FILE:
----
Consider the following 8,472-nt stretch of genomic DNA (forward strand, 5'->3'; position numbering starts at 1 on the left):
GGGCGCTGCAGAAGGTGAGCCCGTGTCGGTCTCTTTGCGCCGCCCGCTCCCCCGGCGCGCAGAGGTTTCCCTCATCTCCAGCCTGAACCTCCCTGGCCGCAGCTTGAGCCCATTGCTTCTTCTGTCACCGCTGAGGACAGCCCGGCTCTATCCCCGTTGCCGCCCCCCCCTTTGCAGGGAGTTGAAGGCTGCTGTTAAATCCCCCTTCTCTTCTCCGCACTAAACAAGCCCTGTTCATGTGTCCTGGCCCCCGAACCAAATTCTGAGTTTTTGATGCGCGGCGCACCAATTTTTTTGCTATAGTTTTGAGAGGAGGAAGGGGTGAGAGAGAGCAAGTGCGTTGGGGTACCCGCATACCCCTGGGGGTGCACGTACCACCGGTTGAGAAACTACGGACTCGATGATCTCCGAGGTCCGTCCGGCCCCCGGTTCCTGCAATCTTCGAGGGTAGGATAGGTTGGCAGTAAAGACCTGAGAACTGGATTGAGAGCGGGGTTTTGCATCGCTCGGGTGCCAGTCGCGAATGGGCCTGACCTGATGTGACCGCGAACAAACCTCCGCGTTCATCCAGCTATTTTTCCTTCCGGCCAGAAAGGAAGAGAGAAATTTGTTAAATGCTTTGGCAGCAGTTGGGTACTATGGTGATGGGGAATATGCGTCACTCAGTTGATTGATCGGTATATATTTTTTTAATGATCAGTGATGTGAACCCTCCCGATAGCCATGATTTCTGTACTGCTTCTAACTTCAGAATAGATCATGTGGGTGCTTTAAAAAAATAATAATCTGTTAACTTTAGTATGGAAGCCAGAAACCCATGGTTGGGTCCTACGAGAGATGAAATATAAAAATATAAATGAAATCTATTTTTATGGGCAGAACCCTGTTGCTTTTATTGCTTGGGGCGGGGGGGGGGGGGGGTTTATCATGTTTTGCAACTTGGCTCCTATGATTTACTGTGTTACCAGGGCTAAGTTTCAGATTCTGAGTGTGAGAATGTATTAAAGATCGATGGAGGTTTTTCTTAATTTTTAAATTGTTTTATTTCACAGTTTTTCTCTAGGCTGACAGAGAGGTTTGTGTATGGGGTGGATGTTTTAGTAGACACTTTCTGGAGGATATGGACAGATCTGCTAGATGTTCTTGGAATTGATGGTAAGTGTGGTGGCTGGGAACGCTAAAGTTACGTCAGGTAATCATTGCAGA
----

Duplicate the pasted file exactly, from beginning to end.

Consider the following 8,472-nt stretch of genomic DNA (forward strand, 5'->3'; position numbering starts at 1 on the left):
GGGCGCTGCAGAAGGTGAGCCCGTGTCGGTCTCTTTGCGCCGCCCGCTCCCCCGGCGCGCAGAGGTTTCCCTCATCTCCAGCCTGAACCTCCCTGGCCGCAGCTTGAGCCCATTGCTTCTTCTGTCACCGCTGAGGACAGCCCGGCTCTATCCCCGTTGCCGCCCCCCCCTTTGCAGGGAGTTGAAGGCTGCTGTTAAATCCCCCTTCTCTTCTCCGCACTAAACAAGCCCTGTTCATGTGTCCTGGCCCCCGAACCAAATTCTGAGTTTTTGATGCGCGGCGCACCAATTTTTTTGCTATAGTTTTGAGAGGAGGAAGGGGTGAGAGAGAGCAAGTGCGTTGGGGTACCCGCATACCCCTGGGGGTGCACGTACCACCGGTTGAGAAACTACGGACTCGATGATCTCCGAGGTCCGTCCGGCCCCCGGTTCCTGCAATCTTCGAGGGTAGGATAGGTTGGCAGTAAAGACCTGAGAACTGGATTGAGAGCGGGGTTTTGCATCGCTCGGGTGCCAGTCGCGAATGGGCCTGACCTGATGTGACCGCGAACAAACCTCCGCGTTCATCCAGCTATTTTTCCTTCCGGCCAGAAAGGAAGAGAGAAATTTGTTAAATGCTTTGGCAGCAGTTGGGTACTATGGTGATGGGGAATATGCGTCACTCAGTTGATTGATCGGTATATATTTTTTTAATGATCAGTGATGTGAACCCTCCCGATAGCCATGATTTCTGTACTGCTTCTAACTTCAGAATAGATCATGTGGGTGCTTTAAAAAAATAATAATCTGTTAACTTTAGTATGGAAGCCAGAAACCCATGGTTGGGTCCTACGAGAGATGAAATATAAAAATATAAATGAAATCTATTTTTATGGGCAGAACCCTGTTGCTTTTATTGCTTGGGGCGGGGGGGGGGGGGGGTTTATCATGTTTTGCAACTTGGCTCCTATGATTTACTGTGTTACCAGGGCTAAGTTTCAGATTCTGAGTGTGAGAATGTATTAAAGATCGATGGAGGTTTTTCTTAATTTTTAAATTGTTTTATTTCACAGTTTTTCTCTAGGCTGACAGAGAGGTTTGTGTATGGGGTGGATGTTTTAGTAGACACTTTCTGGAGGATATGGACAGATCTGCTAGATGTTCTTGGAATTGATGGTAAGTGTGGTGGCTGGGAACGCTAAAGTTACGTCAGGTAATCATTGCAGA